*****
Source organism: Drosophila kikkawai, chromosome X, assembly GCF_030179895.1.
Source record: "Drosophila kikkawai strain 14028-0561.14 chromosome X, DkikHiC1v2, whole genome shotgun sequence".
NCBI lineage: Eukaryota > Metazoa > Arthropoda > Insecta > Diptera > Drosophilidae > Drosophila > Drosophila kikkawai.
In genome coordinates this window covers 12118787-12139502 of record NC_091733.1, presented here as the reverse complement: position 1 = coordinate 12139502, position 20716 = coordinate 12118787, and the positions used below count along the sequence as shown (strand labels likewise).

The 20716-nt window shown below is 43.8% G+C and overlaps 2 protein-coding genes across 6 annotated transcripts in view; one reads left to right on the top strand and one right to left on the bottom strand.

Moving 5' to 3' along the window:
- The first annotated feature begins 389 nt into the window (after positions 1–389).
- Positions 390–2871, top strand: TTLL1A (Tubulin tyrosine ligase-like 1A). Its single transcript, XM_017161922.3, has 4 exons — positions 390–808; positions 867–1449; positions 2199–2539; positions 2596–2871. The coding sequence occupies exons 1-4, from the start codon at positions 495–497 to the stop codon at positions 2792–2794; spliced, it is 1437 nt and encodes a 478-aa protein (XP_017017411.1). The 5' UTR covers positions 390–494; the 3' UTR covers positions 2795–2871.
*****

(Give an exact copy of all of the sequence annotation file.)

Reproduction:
Source organism: Drosophila kikkawai, chromosome X, assembly GCF_030179895.1.
Source record: "Drosophila kikkawai strain 14028-0561.14 chromosome X, DkikHiC1v2, whole genome shotgun sequence".
NCBI lineage: Eukaryota > Metazoa > Arthropoda > Insecta > Diptera > Drosophilidae > Drosophila > Drosophila kikkawai.
In genome coordinates this window covers 12118787-12139502 of record NC_091733.1, presented here as the reverse complement: position 1 = coordinate 12139502, position 20716 = coordinate 12118787, and the positions used below count along the sequence as shown (strand labels likewise).

The 20716-nt window shown below is 43.8% G+C and overlaps 2 protein-coding genes across 6 annotated transcripts in view; one reads left to right on the top strand and one right to left on the bottom strand.

Moving 5' to 3' along the window:
- The first annotated feature begins 389 nt into the window (after positions 1–389).
- Positions 390–2871, top strand: TTLL1A (Tubulin tyrosine ligase-like 1A). Its single transcript, XM_017161922.3, has 4 exons — positions 390–808; positions 867–1449; positions 2199–2539; positions 2596–2871. The coding sequence occupies exons 1-4, from the start codon at positions 495–497 to the stop codon at positions 2792–2794; spliced, it is 1437 nt and encodes a 478-aa protein (XP_017017411.1). The 5' UTR covers positions 390–494; the 3' UTR covers positions 2795–2871.